As stated in my last post, Paris ‘ lack of pubs was getting to me, as well as my lack of French and the tired waiters who were forced to serve us in our forced-French-trying-our-best English ways.
And herein lies the crux – we start to yearn for home. The language barrier begins to grate on us as a reminder of our own ignorance with other tongues. The all you can eat buffet is getting boring and you feel forced to consume the beige feast set before you at dawn because the damn all inclusive responsibility is getting too much – you have paid for it, after all. What started as a polite conversation over breakfast with the family from Nottingham is becoming too familiar, evading them becoming more challenging, and you don’t need any new friends anyway. And if you trip over in your fucking flip-flops once more, you risk losing your big toe because that unassuming rubber, toe segregating mechanism is like cheese wire when extreme force is applied. at a high speed.
It’s your last day. The hotel is kicking you out at 11am and you pack your wrinkled, iron-neglected clothes along with all the other stuff you’ve bought along the way. Before closing the hotel door, you take one last look around at what has been your home for the past few days. It looks exactly as it did when you arrived; no character, bland, beige, effortless. You realise that you’re the one who brought life to it…
On the flight home, you vow to make changes to your everyday life. The problems that you left behind seem to have vanished and no longer seem pressing at all. You realise that life goes on, and you probably need to take time out for yourself more during the week. You ate out most nights for dinner – “why don’t we do that more at home?” you wonder. You vow to make use of restaurants and coffee shops as much as you did abroad.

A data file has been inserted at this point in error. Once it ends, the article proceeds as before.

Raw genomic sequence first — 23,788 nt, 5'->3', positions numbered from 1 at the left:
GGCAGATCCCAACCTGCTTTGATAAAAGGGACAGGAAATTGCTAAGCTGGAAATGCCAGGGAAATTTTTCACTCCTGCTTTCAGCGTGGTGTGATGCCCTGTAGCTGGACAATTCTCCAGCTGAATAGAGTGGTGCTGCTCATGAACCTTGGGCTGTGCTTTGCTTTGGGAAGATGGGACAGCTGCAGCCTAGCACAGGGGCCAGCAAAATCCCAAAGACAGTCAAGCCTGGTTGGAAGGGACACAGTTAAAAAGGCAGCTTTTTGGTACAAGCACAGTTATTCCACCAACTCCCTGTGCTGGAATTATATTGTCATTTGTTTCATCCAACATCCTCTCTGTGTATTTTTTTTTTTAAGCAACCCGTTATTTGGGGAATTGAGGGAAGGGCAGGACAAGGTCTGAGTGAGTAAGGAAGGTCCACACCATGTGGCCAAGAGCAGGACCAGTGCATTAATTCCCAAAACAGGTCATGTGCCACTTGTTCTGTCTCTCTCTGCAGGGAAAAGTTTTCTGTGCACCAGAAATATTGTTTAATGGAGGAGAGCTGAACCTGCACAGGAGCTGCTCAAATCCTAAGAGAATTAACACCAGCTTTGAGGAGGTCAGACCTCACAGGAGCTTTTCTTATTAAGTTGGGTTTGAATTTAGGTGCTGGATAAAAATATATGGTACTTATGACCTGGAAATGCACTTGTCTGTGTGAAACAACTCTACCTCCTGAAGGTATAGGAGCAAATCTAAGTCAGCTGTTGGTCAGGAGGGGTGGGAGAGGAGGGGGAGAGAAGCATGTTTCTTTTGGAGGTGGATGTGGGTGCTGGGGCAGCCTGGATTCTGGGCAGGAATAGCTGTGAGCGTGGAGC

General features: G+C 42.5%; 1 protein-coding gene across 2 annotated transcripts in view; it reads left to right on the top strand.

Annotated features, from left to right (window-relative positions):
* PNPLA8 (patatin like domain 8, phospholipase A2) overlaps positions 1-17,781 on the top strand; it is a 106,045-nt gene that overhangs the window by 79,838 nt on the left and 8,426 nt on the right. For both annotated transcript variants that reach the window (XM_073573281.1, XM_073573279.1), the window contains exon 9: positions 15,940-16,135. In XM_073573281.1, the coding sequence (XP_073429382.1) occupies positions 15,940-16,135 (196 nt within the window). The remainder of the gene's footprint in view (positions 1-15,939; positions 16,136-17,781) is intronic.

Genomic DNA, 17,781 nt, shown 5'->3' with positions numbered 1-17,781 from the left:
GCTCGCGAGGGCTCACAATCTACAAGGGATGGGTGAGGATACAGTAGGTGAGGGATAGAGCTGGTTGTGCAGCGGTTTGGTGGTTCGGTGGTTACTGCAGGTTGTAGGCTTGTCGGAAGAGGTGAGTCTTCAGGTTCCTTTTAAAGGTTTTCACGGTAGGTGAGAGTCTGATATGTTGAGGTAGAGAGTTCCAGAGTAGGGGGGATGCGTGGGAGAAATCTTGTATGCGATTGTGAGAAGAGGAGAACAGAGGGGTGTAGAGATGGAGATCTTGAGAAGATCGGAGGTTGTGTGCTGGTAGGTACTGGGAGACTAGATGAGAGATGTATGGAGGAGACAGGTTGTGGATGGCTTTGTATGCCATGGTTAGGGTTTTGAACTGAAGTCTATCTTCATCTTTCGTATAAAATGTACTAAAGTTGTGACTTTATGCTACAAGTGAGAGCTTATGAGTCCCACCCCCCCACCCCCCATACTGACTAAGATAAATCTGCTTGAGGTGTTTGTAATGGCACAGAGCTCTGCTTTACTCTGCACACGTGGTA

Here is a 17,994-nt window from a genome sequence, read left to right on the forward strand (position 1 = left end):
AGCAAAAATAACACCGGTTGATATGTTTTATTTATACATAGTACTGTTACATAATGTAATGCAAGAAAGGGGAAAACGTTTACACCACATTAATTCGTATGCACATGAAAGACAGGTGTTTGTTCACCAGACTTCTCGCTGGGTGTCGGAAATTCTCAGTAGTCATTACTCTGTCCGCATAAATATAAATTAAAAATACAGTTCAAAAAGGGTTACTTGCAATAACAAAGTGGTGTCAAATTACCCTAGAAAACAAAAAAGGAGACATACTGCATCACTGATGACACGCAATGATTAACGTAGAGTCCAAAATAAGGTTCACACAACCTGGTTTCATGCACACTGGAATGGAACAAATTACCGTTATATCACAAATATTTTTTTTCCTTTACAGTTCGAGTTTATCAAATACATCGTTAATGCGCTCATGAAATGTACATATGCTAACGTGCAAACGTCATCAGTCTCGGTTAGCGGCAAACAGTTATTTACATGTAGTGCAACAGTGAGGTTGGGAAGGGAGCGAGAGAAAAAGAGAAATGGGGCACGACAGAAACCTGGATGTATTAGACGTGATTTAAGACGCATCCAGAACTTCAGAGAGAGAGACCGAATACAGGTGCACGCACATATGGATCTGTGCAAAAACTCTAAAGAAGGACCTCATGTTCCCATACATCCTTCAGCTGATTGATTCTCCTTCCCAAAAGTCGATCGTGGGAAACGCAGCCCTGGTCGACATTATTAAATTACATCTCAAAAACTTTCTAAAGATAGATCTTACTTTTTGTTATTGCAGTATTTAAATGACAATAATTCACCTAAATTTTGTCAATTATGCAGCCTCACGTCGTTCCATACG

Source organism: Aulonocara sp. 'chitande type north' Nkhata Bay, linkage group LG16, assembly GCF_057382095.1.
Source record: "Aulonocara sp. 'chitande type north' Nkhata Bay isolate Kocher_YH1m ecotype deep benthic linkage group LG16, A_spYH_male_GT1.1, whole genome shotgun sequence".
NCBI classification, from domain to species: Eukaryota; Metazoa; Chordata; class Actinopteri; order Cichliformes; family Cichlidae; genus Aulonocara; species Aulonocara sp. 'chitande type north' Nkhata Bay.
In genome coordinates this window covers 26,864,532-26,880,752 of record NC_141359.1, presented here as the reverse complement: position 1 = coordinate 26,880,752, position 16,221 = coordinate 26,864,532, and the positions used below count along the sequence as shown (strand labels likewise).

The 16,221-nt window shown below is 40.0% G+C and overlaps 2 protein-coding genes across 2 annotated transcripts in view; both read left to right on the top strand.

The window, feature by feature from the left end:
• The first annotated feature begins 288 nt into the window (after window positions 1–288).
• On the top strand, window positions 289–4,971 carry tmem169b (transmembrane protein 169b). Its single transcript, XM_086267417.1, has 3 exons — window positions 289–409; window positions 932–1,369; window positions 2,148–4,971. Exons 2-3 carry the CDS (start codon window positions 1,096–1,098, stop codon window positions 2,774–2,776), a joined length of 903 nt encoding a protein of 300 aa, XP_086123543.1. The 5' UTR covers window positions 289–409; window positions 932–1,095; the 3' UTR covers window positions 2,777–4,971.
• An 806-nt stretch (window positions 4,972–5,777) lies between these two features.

As much as we enjoy A Holiday, toward the end we begin to desire the familiarity of home and our territory. It’s only through going away that we really understand the comforts of home. The things we take for granted. The people we left behind. Our safe routine.
Maybe that’s it. Maybe the art of travelling is all about coming home. We can fly half way across the world and find ourselves in a new place but, so long as at the end of it all, we come home…that’s what matters. Because it’s not our world that needs to change, it’s us. It’s our perspective. We need to give ourselves a break – not so much literally but, being as human as we are, we ride our own asses far more than anyone else. Our geographical location may never change but, as long as we do, that’s all that matters in life.
As T S Elliot said, “we shall not cease from exploration, and the end of all our exploring will be to arrive where we started and know the place for the first time.”
We leave the flight, we leave the Airport, and we’re at peace. We’re bronzed, sunkissed, relaxed, and ready to take on the world again…
And then, we see them. The people about to go on A Holiday. And they pity us for we are returning to the world that they have just left.
But we are wiser now. We’ve had our fill and we are ready to continue on in life until the next time.
Still, though…those lucky bastards.